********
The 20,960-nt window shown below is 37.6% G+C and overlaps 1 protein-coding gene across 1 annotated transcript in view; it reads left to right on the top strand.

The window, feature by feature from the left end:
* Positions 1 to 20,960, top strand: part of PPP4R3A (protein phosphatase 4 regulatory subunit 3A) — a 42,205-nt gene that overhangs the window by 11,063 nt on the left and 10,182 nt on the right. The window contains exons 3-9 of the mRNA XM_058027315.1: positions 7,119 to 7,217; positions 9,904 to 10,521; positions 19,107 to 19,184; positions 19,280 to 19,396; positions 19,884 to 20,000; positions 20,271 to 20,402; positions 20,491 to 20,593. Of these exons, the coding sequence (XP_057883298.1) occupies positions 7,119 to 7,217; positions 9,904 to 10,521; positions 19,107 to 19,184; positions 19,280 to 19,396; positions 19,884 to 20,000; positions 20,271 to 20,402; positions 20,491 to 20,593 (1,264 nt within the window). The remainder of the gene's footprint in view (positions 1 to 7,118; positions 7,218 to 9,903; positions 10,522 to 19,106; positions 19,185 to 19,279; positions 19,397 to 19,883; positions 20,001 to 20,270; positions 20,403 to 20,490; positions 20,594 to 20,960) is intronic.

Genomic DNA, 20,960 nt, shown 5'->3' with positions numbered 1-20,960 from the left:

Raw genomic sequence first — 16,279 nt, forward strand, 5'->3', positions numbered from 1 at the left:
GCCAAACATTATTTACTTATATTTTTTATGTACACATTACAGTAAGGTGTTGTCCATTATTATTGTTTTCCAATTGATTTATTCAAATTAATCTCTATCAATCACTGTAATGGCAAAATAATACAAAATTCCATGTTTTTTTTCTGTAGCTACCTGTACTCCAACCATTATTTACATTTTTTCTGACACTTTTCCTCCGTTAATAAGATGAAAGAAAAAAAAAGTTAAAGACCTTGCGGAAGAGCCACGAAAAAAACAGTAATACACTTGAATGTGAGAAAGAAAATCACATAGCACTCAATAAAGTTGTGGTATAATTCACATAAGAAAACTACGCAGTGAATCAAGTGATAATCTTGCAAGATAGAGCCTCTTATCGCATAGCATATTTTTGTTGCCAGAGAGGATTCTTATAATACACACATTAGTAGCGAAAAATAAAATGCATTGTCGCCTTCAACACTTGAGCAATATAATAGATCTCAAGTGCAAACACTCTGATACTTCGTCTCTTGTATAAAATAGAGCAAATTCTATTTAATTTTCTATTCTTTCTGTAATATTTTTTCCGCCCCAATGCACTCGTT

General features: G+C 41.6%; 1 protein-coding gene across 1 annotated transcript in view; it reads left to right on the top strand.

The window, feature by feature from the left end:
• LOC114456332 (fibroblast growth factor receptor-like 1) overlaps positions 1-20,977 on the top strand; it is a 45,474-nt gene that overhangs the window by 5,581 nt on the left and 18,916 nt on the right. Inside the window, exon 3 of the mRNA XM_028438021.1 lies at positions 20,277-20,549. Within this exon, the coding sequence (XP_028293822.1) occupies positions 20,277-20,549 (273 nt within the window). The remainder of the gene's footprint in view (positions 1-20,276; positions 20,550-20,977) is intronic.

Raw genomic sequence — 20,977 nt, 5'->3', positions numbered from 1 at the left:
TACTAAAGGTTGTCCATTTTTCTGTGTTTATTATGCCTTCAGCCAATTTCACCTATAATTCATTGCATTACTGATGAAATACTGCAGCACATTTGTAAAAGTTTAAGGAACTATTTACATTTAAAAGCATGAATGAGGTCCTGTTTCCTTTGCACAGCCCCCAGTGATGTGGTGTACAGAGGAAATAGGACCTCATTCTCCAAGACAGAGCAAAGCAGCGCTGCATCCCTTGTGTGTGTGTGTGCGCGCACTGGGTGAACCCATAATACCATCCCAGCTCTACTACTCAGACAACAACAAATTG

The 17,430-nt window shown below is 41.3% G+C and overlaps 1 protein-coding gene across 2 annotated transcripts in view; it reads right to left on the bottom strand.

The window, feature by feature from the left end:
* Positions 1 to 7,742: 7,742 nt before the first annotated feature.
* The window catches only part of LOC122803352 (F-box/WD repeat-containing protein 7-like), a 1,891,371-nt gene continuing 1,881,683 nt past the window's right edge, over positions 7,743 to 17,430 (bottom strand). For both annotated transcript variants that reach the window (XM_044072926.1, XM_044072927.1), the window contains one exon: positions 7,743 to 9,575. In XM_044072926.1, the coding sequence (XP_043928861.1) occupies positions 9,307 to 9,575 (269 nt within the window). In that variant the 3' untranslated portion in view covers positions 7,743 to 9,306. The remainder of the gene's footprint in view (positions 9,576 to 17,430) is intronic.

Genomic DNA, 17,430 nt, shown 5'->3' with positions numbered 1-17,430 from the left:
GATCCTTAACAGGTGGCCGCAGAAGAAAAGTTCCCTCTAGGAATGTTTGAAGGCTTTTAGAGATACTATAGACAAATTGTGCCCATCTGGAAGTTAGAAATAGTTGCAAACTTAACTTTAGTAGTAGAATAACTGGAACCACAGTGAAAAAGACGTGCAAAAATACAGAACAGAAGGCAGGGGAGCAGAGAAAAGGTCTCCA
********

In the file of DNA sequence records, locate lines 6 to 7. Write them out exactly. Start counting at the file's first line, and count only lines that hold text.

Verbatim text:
GCCAAACATTATTTACTTATATTTTTTATGTACACATTACAGTAAGGTGTTGTCCATTATTATTGTTTTCCAATTGATTTATTCAAATTAATCTCTATCAATCACTGTAATGGCAAAATAATACAAAATTCCATGTTTTTTTTCTGTAGCTACCTGTACTCCAACCATTATTTACATTTTTTCTGACACTTTTCCTCCGTTAATAAGATGAAAGAAAAAAAAAGTTAAAGACCTTGCGGAAGAGCCACGAAAAAAACAGTAATACACTTGAATGTGAGAAAGAAAATCACATAGCACTCAATAAAGTTGTGGTATAATTCACATAAGAAAACTACGCAGTGAATCAAGTGATAATCTTGCAAGATAGAGCCTCTTATCGCATAGCATATTTTTGTTGCCAGAGAGGATTCTTATAATACACACATTAGTAGCGAAAAATAAAATGCATTGTCGCCTTCAACACTTGAGCAATATAATAGATCTCAAGTGCAAACACTCTGATACTTCGTCTCTTGTATAAAATAGAGCAAATTCTATTTAATTTTCTATTCTTTCTGTAATATTTTTTCCGCCCCAATGCACTCGTT

General features: G+C 41.6%; 1 protein-coding gene across 1 annotated transcript in view; it reads left to right on the top strand.